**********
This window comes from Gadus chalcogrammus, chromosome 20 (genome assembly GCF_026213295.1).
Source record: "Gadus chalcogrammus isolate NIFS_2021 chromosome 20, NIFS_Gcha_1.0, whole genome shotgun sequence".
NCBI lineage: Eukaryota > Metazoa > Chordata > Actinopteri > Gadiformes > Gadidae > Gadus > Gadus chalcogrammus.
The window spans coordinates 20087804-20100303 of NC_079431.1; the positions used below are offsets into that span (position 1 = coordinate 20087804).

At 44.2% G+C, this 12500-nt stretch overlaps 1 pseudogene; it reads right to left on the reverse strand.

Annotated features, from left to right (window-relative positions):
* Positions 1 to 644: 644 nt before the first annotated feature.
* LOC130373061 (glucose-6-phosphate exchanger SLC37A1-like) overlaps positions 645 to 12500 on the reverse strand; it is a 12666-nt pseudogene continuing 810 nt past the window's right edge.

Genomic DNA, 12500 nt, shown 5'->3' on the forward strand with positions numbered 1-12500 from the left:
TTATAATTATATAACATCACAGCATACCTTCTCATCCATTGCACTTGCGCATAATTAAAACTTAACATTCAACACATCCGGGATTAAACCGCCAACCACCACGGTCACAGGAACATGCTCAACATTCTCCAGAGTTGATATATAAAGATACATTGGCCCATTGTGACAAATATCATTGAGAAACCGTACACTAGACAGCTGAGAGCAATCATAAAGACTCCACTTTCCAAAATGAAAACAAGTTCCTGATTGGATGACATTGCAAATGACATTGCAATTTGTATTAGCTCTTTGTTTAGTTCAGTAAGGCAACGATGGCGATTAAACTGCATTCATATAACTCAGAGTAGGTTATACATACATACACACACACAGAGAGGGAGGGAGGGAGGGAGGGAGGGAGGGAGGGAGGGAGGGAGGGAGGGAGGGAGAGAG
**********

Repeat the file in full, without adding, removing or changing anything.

This window comes from Gadus chalcogrammus, chromosome 20 (genome assembly GCF_026213295.1).
Source record: "Gadus chalcogrammus isolate NIFS_2021 chromosome 20, NIFS_Gcha_1.0, whole genome shotgun sequence".
NCBI lineage: Eukaryota > Metazoa > Chordata > Actinopteri > Gadiformes > Gadidae > Gadus > Gadus chalcogrammus.
The window spans coordinates 20087804-20100303 of NC_079431.1; the positions used below are offsets into that span (position 1 = coordinate 20087804).

At 44.2% G+C, this 12500-nt stretch overlaps 1 pseudogene; it reads right to left on the reverse strand.

Annotated features, from left to right (window-relative positions):
* Positions 1 to 644: 644 nt before the first annotated feature.
* LOC130373061 (glucose-6-phosphate exchanger SLC37A1-like) overlaps positions 645 to 12500 on the reverse strand; it is a 12666-nt pseudogene continuing 810 nt past the window's right edge.

Genomic DNA, 12500 nt, shown 5'->3' on the forward strand with positions numbered 1-12500 from the left:
TTATAATTATATAACATCACAGCATACCTTCTCATCCATTGCACTTGCGCATAATTAAAACTTAACATTCAACACATCCGGGATTAAACCGCCAACCACCACGGTCACAGGAACATGCTCAACATTCTCCAGAGTTGATATATAAAGATACATTGGCCCATTGTGACAAATATCATTGAGAAACCGTACACTAGACAGCTGAGAGCAATCATAAAGACTCCACTTTCCAAAATGAAAACAAGTTCCTGATTGGATGACATTGCAAATGACATTGCAATTTGTATTAGCTCTTTGTTTAGTTCAGTAAGGCAACGATGGCGATTAAACTGCATTCATATAACTCAGAGTAGGTTATACATACATACACACACACAGAGAGGGAGGGAGGGAGGGAGGGAGGGAGGGAGGGAGGGAGGGAGGGAGGGAGGGAGAGAG